WASHINGTON – Sept. 18, 2008 – For the second time this month, the U.S. government put taxpayer money on the hook to rescue a private financial company, saying the failure of the huge insurer American International Group Inc. would further disrupt markets and threaten the already fragile economy.
The Federal Reserve said Tuesday it would provide up to $85 billion in an emergency, two-year loan to rescue AIG, which teetered on the edge of failure because of stresses caused by the collapse of the subprime mortgage market and the credit crunch that ensued. In return, the government will get a 79.9 percent stake in AIG and the right to remove senior management.
The move was similar to government's seizure on Sept. 7 of mortgage giants Fannie Mae and Freddie Mac, where the Treasury Department said it was prepared to put up as much as $100 billion over time in each of the companies if needed to keep them from going broke.
Both moves were bound to raise questions about the use of taxpayer money to bail out private firms.
The Fed said it determined that a disorderly failure of AIG could hurt the already delicate financial markets and the economy. Although little known off Wall Street, AIG does business with almost every financial institution in the world and insures $88 billion worth of assets including mortgages and corporate loans.
Its failure could also "lead to substantially higher borrowing costs, reduced household wealth and materially weaker economic performance," the Fed said in a statement.
The decision to help AIG reversed the government's stance over the weekend, when it refused to use taxpayer money to bail out Lehman Brothers Holdings Inc. Lehman, which filed for bankruptcy protection Monday, collapsed under the weight of mounting losses related to its real estate holdings.
The White House said it backed the Fed's decision Tuesday.
"These steps are taken in the interest of promoting stability in financial markets and limiting damage to the broader economy," White House spokesman Tony Fratto said.
After meeting with Treasury Secretary Henry Paulson and Fed Chairman Ben Bernanke in a late-night briefing on Capitol Hill, Congressional leaders said they understood the need for the bailout.
"The administration is approaching an unprecedented step, but unfortunately we are living in unprecedented times." said Sen. Charles Schumer, D-N.Y. "Hearing of these plans, you have to stop to catch your breath. But upon reflection, the alternatives are much worse."
New York officials said the deal helps stave off a fiscal crisis for the state.
"Policy holders will be protected, jobs will be saved," New York Gov. David Paterson said Tuesday night.
The Fed's move was part of a concerted push to help calm jittery markets and investors around the world.
On Tuesday, the Fed decided to keep its key interest rate steady at 2 percent, but acknowledged stresses in financial markets have grown and hinted it stood ready to lower rates if needed.
The central bank also pumped $70 billion into the nation's financial system to help ease credit stresses. In emergency sessions over the weekend, the Fed expanded its loan programs to Wall Street firms, part of an ongoing effort to get credit flowing more freely.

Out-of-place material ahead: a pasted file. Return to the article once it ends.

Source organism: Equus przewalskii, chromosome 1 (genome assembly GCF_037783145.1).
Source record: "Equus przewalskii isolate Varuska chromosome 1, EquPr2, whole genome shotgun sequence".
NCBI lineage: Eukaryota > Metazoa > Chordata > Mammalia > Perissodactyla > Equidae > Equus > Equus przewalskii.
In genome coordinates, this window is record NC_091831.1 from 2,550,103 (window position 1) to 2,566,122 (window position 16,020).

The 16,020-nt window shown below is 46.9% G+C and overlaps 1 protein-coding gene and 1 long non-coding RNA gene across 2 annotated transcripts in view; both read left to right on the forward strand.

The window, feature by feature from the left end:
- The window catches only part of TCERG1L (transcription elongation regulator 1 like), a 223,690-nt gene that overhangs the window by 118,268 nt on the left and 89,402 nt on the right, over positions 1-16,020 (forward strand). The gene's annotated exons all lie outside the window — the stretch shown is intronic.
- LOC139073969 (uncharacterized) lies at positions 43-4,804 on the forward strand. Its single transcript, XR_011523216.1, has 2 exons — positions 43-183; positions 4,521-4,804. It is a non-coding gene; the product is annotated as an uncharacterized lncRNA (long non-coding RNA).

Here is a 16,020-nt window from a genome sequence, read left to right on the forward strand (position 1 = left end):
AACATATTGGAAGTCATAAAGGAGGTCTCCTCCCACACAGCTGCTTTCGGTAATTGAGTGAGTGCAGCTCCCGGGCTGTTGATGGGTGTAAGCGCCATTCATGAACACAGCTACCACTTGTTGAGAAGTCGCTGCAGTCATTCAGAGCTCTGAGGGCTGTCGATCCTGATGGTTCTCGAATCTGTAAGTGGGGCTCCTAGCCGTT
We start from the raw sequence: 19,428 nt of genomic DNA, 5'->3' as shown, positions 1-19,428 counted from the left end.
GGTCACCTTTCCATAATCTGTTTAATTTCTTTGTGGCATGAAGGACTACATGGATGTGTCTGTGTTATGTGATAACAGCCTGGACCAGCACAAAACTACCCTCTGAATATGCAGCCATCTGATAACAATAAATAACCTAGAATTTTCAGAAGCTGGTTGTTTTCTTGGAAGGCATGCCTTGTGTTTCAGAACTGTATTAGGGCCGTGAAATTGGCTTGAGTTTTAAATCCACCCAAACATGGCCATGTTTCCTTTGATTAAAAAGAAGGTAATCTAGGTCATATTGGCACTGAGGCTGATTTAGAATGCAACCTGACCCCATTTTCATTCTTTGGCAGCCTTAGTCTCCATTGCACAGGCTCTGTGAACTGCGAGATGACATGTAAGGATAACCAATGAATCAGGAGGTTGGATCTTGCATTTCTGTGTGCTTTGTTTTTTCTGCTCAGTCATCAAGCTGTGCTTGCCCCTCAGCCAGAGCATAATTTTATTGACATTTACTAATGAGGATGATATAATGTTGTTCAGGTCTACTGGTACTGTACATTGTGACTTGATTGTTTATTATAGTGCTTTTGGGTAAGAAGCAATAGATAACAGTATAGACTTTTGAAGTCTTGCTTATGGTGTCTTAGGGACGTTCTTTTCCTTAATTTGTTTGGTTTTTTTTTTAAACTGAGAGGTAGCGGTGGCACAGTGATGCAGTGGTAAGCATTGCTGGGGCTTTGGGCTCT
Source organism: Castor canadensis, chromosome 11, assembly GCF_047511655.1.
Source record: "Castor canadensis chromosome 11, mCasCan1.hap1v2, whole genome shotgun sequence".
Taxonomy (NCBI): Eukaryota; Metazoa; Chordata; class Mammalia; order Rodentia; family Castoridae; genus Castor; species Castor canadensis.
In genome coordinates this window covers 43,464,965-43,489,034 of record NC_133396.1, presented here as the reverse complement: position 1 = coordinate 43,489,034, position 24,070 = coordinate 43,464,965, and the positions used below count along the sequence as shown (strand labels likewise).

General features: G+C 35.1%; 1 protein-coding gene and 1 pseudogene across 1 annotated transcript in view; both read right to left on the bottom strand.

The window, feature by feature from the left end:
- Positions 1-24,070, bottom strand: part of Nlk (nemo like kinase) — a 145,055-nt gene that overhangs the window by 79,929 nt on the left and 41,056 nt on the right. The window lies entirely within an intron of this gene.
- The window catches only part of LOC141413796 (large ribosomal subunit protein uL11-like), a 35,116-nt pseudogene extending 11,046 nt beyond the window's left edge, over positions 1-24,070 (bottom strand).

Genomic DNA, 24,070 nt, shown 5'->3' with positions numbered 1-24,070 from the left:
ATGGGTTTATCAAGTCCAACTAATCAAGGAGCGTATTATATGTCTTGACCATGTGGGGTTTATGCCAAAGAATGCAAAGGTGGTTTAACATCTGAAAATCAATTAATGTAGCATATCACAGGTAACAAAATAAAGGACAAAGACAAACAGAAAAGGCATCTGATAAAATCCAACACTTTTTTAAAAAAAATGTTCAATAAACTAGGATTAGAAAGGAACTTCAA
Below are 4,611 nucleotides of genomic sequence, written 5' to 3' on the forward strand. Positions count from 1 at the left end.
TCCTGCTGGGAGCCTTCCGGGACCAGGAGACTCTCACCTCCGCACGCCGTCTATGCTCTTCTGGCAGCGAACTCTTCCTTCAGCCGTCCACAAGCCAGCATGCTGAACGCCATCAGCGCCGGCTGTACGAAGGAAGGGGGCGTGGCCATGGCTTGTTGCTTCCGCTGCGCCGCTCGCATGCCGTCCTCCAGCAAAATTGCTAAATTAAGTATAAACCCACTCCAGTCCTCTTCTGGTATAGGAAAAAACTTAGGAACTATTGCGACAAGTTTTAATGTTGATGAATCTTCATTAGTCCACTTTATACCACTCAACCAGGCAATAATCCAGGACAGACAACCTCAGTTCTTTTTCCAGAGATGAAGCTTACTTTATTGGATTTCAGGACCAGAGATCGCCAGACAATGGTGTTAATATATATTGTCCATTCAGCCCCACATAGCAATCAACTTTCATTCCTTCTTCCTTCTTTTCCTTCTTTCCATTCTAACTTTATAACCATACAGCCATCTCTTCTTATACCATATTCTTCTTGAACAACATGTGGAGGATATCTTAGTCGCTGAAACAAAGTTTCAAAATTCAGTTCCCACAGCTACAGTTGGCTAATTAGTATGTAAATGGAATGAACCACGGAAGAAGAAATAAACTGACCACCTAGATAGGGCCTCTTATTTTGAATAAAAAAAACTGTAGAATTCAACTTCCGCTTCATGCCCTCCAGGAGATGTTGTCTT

The stock market, which Monday had its worst session since the Sept. 11 attacks, recovered Tuesday after the Fed's decision on interest rates. The Dow Jones industrials rose 141 points after losing 500 points on Monday.
AIG's shares swung violently, though, as rumors of potential deals involving the government or private parties emerged and were dashed. By late Tuesday, its shares had closed down 20 percent - and another 45 percent after hours.
The problems at AIG stemmed from its insurance of mortgage-backed securities and other risky debt against default. If AIG couldn't make good on its promise to pay back soured debt, investors feared the consequences would pose a greater threat to the U.S. financial system than this week's collapse of the investment bank Lehman Brothers.
The worries were heightened Monday after Moody's Investor Service and Standard and Poor's lowered AIG's credit ratings, forcing AIG to seek more money for collateral against its insurance contracts. Without that money, AIG would have defaulted on its obligations and the buyers of its insurance - such as banks and other financial companies - would have found themselves without protection against losses on the debt they hold.
"It might not just bring down other financial institutions in the U.S. It could bring down overseas financial institutions," said Timothy Canova, a professor of international economic law at Chapman University School of Law. "If Lehman Brother's failure could help trigger AIG's going down, who knows who AIG's failure could trigger next."
New York-based AIG operates insurance and financial services businesses ranging from property, casualty, auto and life insurance to annuity and investment services. Those traditional insurance operations are considered healthy and the National Association of Insurance Commissioners said "they are solvent and have the capability to pay claims."
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